Landscaping Resources

Native Plants & Wildflowers

A guide for landscape architects, biologists, gardeners and developers

Native plants can play an important role in gardens and landscaped areas. Because they are adapted to local conditions, native plants are often more drought-tolerant, easier to care for, and have greater disease resistance than many traditional garden plants. People who grow these plants have the satisfaction of knowing that they are preserving local heritage, being water-wise, and are improving the biodiversity of their communities.

Native wildflowers can be an attractive way to add native plants to a home garden. Many also provide food for birds, butterflies and several species of beneficial insects. Several eye-catching perennial wildflowers are shown here. All of the plants listed here are known to be native to Richmond, but are becoming increasingly scarce due to changes in the landscape and the presence of introduced plants and weeds.

Douglas Aster Douglas Aster
Aster subspicatus

Likes moist growing conditions in open areas such as meadows, clearings and along streambanks. Attracts butterflies. Blooms August to September.

Beach Pea Beach Pea
Lathyrus japonicus

Grows in open, sandy area. Attracts bees, wasps, and butterflies. Blooms late spring to summer.

Pearly Everlasting Pearly Everlasting
Anaphalis margaritacea

Grows well on rocky slopes and open areas, likes meadows, clearings and roadsides. Blooms summer to late autumn.

Jewelweed Jewelweed (Common Touch-me-not)
Impatiens capensis

Annual. Grows in moist, shady spots. Attracts beneficial insects. Blooms in late summer.

Yarrow Yarrow
Achillea millefolium

Grows in open sites under most conditions. Attracts butterflies, ladybugs, hoverflies, parasitic mini wasps, and hummingbirds. Provides food for rabbits. Blooms June to August.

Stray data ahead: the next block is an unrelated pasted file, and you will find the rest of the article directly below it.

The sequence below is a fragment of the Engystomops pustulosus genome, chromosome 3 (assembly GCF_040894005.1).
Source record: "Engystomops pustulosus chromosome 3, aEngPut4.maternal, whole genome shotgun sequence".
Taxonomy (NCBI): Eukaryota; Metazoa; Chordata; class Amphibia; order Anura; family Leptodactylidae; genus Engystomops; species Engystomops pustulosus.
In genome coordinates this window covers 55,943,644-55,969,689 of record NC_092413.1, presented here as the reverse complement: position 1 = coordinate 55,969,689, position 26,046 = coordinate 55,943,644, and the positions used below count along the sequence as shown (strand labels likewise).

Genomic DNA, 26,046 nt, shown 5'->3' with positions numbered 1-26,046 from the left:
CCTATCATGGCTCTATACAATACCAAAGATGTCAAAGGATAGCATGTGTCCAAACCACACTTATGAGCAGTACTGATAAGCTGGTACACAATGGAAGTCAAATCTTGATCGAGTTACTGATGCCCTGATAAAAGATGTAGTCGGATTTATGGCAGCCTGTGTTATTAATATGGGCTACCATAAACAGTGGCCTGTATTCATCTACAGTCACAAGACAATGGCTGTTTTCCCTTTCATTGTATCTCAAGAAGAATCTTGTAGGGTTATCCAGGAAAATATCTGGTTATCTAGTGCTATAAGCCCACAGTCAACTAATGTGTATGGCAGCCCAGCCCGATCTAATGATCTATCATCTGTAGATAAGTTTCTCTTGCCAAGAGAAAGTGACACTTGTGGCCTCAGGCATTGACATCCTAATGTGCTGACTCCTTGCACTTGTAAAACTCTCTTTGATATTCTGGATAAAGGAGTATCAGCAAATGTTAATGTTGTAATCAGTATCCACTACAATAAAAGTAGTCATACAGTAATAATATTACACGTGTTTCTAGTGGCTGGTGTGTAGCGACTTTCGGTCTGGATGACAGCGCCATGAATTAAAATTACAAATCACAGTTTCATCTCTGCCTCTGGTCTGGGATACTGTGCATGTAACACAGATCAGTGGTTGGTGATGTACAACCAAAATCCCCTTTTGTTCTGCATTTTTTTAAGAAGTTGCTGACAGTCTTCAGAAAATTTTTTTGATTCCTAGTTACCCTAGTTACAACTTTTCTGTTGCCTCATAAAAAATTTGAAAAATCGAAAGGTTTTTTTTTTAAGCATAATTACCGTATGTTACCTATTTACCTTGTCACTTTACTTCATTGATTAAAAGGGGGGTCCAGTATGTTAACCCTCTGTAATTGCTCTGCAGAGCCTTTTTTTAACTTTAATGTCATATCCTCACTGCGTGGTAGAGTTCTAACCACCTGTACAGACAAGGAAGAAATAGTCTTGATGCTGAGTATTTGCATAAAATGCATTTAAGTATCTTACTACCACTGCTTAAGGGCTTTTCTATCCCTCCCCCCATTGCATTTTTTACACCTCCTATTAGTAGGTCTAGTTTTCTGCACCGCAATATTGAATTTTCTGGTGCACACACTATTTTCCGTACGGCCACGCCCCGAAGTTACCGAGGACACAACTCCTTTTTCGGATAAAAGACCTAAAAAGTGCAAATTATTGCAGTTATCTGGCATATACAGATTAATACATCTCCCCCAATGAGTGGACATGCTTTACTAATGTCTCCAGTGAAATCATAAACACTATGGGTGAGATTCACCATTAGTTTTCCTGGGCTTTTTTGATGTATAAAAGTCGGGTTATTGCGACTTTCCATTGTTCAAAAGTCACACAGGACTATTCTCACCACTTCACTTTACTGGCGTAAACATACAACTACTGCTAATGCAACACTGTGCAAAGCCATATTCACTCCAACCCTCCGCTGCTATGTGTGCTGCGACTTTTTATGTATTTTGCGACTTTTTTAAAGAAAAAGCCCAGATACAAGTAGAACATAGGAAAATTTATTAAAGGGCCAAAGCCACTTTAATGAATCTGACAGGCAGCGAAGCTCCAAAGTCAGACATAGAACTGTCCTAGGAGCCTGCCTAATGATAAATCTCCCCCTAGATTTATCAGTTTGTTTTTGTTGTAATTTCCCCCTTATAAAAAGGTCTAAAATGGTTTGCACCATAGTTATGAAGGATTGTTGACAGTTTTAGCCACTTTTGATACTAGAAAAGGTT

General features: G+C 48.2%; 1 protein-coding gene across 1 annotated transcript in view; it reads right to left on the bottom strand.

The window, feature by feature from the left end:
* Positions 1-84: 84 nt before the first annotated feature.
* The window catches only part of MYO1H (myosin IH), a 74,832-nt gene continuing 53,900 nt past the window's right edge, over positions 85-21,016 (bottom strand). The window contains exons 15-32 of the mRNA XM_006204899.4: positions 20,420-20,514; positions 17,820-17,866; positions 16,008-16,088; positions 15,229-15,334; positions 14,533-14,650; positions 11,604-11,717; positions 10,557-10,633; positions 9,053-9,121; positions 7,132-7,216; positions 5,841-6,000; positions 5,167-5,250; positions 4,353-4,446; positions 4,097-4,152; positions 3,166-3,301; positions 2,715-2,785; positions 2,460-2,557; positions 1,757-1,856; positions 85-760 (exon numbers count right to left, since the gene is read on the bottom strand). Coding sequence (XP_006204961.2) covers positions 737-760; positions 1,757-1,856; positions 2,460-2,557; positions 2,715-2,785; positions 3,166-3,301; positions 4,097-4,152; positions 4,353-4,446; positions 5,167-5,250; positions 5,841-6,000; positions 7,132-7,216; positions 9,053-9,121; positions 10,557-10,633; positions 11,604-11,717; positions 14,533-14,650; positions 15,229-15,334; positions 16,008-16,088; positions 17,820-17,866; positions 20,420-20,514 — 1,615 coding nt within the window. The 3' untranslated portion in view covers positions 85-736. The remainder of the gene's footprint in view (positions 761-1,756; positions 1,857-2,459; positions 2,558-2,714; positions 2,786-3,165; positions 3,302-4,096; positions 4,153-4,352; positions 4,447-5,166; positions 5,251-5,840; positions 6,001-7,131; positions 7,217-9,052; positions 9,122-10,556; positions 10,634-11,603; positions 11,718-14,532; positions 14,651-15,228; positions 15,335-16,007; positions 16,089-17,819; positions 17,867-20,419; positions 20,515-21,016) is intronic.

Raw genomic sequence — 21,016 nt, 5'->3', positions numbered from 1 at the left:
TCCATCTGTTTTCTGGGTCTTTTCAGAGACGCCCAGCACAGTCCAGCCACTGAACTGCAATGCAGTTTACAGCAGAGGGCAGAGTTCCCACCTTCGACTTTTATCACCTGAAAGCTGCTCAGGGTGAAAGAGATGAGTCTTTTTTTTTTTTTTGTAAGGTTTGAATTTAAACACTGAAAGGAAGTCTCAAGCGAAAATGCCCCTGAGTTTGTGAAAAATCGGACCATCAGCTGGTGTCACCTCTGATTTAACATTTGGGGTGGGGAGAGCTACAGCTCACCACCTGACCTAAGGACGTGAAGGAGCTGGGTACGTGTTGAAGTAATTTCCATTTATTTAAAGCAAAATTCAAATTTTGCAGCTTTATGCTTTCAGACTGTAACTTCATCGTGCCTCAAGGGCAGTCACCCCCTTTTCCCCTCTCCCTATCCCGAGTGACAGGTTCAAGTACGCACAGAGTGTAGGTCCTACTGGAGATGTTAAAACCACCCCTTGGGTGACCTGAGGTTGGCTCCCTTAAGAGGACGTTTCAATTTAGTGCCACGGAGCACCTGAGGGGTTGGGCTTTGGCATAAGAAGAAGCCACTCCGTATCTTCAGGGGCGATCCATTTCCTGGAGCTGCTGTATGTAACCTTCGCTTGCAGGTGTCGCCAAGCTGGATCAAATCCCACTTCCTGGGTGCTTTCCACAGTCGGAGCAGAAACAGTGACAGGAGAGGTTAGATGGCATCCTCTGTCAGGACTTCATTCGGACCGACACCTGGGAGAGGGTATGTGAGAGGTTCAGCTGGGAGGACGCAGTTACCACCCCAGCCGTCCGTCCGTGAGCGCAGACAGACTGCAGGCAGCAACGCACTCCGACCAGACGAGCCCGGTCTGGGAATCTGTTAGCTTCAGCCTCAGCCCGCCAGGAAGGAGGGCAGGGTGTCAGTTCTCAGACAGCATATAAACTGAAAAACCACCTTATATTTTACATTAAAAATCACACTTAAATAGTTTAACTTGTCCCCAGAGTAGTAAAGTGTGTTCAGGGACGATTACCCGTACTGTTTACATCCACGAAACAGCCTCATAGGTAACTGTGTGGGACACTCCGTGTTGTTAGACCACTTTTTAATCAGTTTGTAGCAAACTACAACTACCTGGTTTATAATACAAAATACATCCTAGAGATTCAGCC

Black Lily Black Lily
Fritillaria camschatcensis

Grows in moist open places. Attracts pollinating flies. Edible bulb. Also known as Northern Rice Root. Blooms in spring.

Photo: Ulrich Gaede

More Wildflowers

  • American Vetch Vicia americana
  • Arum-leaved Arrowhead Sagittaria latifolia
  • Broad-leaved Starflower Trientalis latifolia
  • Canada Goldenrod Solidago canadensis
  • Cooley's hedge nettle Stachys cooleyae
  • Cow Parsnip Heracleum lanatum
  • False Lily of the Valley Maianthemum dilatatum
  • Field Mint Mentha arvensis
  • Fireweed Epilobium angustifolium
  • Giant Vetch Vicia gigantea
  • Large-leaved Avens Geum macrophyllum
  • Large-leaved lupine Lupinus polyphyllus
  • Marsh Cinquefoil Potentilla palustris
  • Pacific Bleeding Heart Dicentra formosa
  • Pacific Water Parsnip Oenanthe sarmentosa
  • Silverweed Potentilla anserina
  • Skunk Cabbage Lysichiton americanum
  • Yellow Pond lily Nuphar polysepalum
  • Yellow Willowherb Epilobium luteum
  • Youth-On-Age Tolmiea menziesii

Note: American Vetch, Cow Parsnip, Large-leaved Lupine, and Pacific Water Parsnip are either toxic or contain chemicals which could adversely affect humans or animals.

Planting Information

When planting native plants in your garden, it is important that you choose plants which will suit the type of soil you have, and which will like the moisture regime of your garden. More information on this for specific plants can be found in Plants of Coastal British Columbia (see references).

If you are trying to grow native plants from seed, subjecting the seeds to a period of cold before planting may help speed germination. The easiest way to do this is to place the seeds in a moist medium (peat moss, sand, paper towel, etc.) in a plastic bag and then keep them in the refrigerator for several weeks. Seeds with a hard outer coating may benefit from being rubbed lightly with sandpaper before being refrigerated.

Note: Most of the plants listed here are not particularly suited to bogs. For more information on bog plants, and on trees and shrubs, see sources listed in the reference section.